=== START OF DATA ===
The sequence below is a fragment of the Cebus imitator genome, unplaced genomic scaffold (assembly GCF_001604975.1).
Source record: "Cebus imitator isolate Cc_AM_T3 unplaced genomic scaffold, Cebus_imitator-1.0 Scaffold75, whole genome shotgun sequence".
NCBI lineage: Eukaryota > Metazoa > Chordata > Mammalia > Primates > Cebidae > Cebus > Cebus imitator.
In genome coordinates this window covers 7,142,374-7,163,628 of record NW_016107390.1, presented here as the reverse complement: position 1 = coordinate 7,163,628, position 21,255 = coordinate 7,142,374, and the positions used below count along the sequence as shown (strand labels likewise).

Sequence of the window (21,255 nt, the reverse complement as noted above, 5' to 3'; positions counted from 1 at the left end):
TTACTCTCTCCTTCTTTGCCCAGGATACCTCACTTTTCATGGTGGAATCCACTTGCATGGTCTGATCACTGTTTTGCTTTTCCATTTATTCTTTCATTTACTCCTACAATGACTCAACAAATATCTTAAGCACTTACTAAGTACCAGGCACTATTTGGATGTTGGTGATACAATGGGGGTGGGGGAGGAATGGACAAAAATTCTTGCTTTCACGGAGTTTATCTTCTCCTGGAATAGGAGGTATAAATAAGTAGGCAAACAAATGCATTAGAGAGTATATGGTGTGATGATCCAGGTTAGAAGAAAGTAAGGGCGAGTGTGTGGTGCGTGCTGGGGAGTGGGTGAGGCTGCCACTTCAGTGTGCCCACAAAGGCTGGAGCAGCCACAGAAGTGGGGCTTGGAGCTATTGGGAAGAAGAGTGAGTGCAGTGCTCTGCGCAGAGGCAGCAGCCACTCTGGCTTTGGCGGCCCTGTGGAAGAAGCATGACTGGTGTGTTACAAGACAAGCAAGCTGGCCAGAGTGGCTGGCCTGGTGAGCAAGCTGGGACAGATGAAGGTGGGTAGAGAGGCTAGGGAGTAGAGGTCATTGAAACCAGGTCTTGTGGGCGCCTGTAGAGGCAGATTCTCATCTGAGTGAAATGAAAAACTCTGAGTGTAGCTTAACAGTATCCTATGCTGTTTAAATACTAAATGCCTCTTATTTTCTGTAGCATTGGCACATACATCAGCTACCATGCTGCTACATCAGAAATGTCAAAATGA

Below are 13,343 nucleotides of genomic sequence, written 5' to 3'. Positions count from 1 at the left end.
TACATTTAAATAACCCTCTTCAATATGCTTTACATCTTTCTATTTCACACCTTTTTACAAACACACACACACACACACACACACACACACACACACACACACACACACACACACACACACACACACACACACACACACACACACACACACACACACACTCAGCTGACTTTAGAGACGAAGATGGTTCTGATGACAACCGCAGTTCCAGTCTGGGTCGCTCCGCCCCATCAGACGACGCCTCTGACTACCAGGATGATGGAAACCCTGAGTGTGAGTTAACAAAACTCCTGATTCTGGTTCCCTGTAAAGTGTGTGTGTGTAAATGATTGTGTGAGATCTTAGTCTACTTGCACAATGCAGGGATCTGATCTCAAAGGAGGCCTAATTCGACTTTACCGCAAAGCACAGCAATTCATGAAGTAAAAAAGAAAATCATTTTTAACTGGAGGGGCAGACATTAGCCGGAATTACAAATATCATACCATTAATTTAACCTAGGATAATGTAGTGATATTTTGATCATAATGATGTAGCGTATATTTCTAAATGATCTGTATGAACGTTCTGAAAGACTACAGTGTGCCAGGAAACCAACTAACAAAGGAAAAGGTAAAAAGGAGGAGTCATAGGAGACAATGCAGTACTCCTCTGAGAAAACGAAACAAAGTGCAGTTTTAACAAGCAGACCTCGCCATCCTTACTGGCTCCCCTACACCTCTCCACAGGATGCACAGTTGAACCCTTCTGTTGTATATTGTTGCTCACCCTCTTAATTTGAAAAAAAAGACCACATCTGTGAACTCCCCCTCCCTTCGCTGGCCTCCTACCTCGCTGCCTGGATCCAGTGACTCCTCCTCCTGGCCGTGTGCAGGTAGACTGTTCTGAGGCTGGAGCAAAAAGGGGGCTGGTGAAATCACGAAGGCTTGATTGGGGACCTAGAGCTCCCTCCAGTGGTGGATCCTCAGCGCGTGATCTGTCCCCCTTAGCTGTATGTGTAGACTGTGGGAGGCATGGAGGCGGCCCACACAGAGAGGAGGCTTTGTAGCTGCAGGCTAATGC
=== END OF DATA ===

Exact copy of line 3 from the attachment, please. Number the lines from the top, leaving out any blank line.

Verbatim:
NCBI lineage: Eukaryota > Metazoa > Chordata > Mammalia > Primates > Cebidae > Cebus > Cebus imitator.